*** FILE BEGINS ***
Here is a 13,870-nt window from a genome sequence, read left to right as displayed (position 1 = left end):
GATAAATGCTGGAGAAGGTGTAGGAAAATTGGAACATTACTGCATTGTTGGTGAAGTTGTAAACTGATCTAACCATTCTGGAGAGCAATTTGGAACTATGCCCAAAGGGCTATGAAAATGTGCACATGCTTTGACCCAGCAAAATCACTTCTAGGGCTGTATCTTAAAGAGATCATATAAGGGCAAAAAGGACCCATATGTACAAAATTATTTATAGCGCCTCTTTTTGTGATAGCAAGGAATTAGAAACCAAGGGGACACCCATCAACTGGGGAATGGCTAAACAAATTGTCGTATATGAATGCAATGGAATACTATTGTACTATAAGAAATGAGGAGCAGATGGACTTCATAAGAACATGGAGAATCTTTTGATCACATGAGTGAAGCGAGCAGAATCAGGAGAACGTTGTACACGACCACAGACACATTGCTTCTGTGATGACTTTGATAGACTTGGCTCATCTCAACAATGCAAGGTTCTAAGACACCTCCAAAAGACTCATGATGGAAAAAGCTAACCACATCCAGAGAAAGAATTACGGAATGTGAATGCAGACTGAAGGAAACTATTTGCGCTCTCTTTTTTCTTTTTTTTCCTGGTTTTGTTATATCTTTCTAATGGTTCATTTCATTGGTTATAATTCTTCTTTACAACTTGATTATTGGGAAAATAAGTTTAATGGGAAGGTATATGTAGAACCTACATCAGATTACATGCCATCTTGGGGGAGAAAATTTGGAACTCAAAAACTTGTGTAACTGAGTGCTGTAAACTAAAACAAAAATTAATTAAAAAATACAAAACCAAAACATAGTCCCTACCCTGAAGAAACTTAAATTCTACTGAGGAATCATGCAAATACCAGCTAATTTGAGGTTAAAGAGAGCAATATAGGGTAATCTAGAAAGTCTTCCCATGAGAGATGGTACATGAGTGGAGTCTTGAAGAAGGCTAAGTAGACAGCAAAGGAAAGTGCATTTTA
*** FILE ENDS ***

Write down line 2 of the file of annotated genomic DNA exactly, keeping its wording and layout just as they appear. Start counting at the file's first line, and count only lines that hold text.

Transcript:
GATAAATGCTGGAGAAGGTGTAGGAAAATTGGAACATTACTGCATTGTTGGTGAAGTTGTAAACTGATCTAACCATTCTGGAGAGCAATTTGGAACTATGCCCAAAGGGCTATGAAAATGTGCACATGCTTTGACCCAGCAAAATCACTTCTAGGGCTGTATCTTAAAGAGATCATATAAGGGCAAAAAGGACCCATATGTACAAAATTATTTATAGCGCCTCTTTTTGTGATAGCAAGGAATTAGAAACCAAGGGGACACCCATCAACTGGGGAATGGCTAAACAAATTGTCGTATATGAATGCAATGGAATACTATTGTACTATAAGAAATGAGGAGCAGATGGACTTCATAAGAACATGGAGAATCTTTTGATCACATGAGTGAAGCGAGCAGAATCAGGAGAACGTTGTACACGACCACAGACACATTGCTTCTGTGATGACTTTGATAGACTTGGCTCATCTCAACAATGCAAGGTTCTAAGACACCTCCAAAAGACTCATGATGGAAAAAGCTAACCACATCCAGAGAAAGAATTACGGAATGTGAATGCAGACTGAAGGAAACTATTTGCGCTCTCTTTTTTCTTTTTTTTCCTGGTTTTGTTATATCTTTCTAATGGTTCATTTCATTGGTTATAATTCTTCTTTACAACTTGATTATTGGGAAAATAAGTTTAATGGGAAGGTATATGTAGAACCTACATCAGATTACATGCCATCTTGGGGGAGAAAATTTGGAACTCAAAAACTTGTGTAACTGAGTGCTGTAAACTAAAACAAAAATTAATTAAAAAATACAAAACCAAAACATAGTCCCTACCCTGAAGAAACTTAAATTCTACTGAGGAATCATGCAAATACCAGCTAATTTGAGGTTAAAGAGAGCAATATAGGGTAATCTAGAAAGTCTTCCCATGAGAGATGGTACATGAGTGGAGTCTTGAAGAAGGCTAAGTAGACAGCAAAGGAAAGTGCATTTTA